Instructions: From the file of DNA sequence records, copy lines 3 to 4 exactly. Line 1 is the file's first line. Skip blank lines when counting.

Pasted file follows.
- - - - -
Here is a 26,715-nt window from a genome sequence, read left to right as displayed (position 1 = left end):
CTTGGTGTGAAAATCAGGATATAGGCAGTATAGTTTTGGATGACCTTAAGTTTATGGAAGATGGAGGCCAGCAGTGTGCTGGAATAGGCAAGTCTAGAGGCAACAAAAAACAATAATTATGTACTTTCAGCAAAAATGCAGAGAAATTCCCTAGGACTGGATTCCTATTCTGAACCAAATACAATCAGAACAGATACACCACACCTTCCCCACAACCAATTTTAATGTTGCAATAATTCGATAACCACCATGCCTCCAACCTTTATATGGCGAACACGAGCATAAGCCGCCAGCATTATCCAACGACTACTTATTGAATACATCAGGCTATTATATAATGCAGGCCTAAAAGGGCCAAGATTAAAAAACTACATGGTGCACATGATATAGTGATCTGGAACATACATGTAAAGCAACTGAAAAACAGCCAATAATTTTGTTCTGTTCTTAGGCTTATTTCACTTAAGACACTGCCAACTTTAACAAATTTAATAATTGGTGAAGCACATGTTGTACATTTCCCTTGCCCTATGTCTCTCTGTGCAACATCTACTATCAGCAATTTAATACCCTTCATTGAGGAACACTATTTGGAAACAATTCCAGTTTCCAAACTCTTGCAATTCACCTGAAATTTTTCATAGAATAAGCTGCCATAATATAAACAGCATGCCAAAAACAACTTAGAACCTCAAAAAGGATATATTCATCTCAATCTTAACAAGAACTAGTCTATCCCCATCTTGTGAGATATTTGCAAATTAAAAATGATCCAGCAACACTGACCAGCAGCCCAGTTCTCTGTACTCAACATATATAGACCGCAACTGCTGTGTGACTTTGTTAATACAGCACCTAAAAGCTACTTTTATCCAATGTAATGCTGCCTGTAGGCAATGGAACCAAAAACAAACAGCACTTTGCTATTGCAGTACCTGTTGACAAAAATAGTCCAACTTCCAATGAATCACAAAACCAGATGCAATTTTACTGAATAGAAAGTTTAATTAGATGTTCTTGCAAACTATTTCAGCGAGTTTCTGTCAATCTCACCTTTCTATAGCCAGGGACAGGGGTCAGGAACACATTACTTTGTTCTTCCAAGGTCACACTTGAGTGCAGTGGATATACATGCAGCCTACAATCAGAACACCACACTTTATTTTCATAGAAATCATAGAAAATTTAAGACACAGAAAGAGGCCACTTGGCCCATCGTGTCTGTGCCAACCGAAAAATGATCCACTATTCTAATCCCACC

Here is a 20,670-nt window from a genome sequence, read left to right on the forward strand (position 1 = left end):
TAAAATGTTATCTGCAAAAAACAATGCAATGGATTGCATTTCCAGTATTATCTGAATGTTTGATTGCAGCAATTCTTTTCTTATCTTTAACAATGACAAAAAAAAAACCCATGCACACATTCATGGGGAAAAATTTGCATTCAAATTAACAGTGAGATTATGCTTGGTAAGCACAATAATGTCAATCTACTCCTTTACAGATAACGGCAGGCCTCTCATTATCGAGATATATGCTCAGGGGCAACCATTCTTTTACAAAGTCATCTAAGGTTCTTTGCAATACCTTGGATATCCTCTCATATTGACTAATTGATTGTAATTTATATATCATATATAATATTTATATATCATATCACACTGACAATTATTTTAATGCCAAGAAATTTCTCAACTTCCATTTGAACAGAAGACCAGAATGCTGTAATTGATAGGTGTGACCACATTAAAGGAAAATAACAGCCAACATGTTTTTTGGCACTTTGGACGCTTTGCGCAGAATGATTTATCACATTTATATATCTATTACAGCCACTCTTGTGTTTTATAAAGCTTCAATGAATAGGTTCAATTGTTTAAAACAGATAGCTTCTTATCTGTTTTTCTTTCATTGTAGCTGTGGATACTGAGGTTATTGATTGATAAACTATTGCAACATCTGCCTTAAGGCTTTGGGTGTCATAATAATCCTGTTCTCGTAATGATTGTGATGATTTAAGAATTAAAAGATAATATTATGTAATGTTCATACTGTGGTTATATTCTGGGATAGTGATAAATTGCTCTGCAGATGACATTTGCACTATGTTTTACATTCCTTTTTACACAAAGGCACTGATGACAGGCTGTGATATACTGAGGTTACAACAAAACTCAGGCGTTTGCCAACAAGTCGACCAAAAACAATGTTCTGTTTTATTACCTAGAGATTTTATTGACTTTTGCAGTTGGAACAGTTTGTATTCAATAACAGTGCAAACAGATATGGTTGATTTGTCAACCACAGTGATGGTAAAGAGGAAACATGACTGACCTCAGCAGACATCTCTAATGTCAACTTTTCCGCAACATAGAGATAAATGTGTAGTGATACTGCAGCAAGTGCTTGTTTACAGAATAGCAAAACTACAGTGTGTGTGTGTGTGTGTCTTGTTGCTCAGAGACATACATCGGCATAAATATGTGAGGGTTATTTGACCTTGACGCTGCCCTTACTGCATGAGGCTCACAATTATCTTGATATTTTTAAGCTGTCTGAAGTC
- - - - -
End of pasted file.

Here is a 20,670-nt window from a genome sequence, read left to right on the forward strand (position 1 = left end):
TAAAATGTTATCTGCAAAAAACAATGCAATGGATTGCATTTCCAGTATTATCTGAATGTTTGATTGCAGCAATTCTTTTCTTATCTTTAACAATGACAAAAAAAAAACCCATGCACACATTCATGGGGAAAAATTTGCATTCAAATTAACAGTGAGATTATGCTTGGTAAGCACAATAATGTCAATCTACTCCTTTACAGATAACGGCAGGCCTCTCATTATCGAGATATATGCTCAGGGGCAACCATTCTTTTACAAAGTCATCTAAGGTTCTTTGCAATACCTTGGATATCCTCTCATATTGACTAATTGATTGTAATTTATATATCATATATAATATTTATATATCATATCACACTGACAATTATTTTAATGCCAAGAAATTTCTCAACTTCCATTTGAACAGAAGACCAGAATGCTGTAATTGATAGGTGTGACCACATTAAAGGAAAATAACAGCCAACATGTTTTTTGGCACTTTGGACGCTTTGCGCAGAATGATTTATCACATTTATATATCTATTACAGCCACTCTTGTGTTTTATAAAGCTTCAATGAATAGGTTCAATTGTTTAAAACAGATAGCTTCTTATCTGTTTTTCTTTCATTGTAGCTGTGGATACTGAGGTTATTGATTGATAAACTATTGCAACATCTGCCTTAAGGCTTTGGGTGTCATAATAATCCTGTTCTCGTAATGATTGTGATGATTTAAGAATTAAAAGATAATATTATGTAATGTTCATACTGTGGTTATATTCTGGGATAGTGATAAATTGCTCTGCAGATGACATTTGCACTATGTTTTACATTCCTTTTTACACAAAGGCACTGATGACAGGCTGTGATATACTGAGGTTACAACAAAACTCAGGCGTTTGCCAACAAGTCGACCAAAAACAATGTTCTGTTTTATTACCTAGAGATTTTATTGACTTTTGCAGTTGGAACAGTTTGTATTCAATAACAGTGCAAACAGATATGGTTGATTTGTCAACCACAGTGATGGTAAAGAGGAAACATGACTGACCTCAGCAGACATCTCTAATGTCAACTTTTCCGCAACATAGAGATAAATGTGTAGTGATACTGCAGCAAGTGCTTGTTTACAGAATAGCAAAACTACAGTGTGTGTGTGTGTGTGTCTTGTTGCTCAGAGACATACATCGGCATAAATATGTGAGGGTTATTTGACCTTGACGCTGCCCTTACTGCATGAGGCTCACAATTATCTTGATATTTTTAAGCTGTCTGAAGTC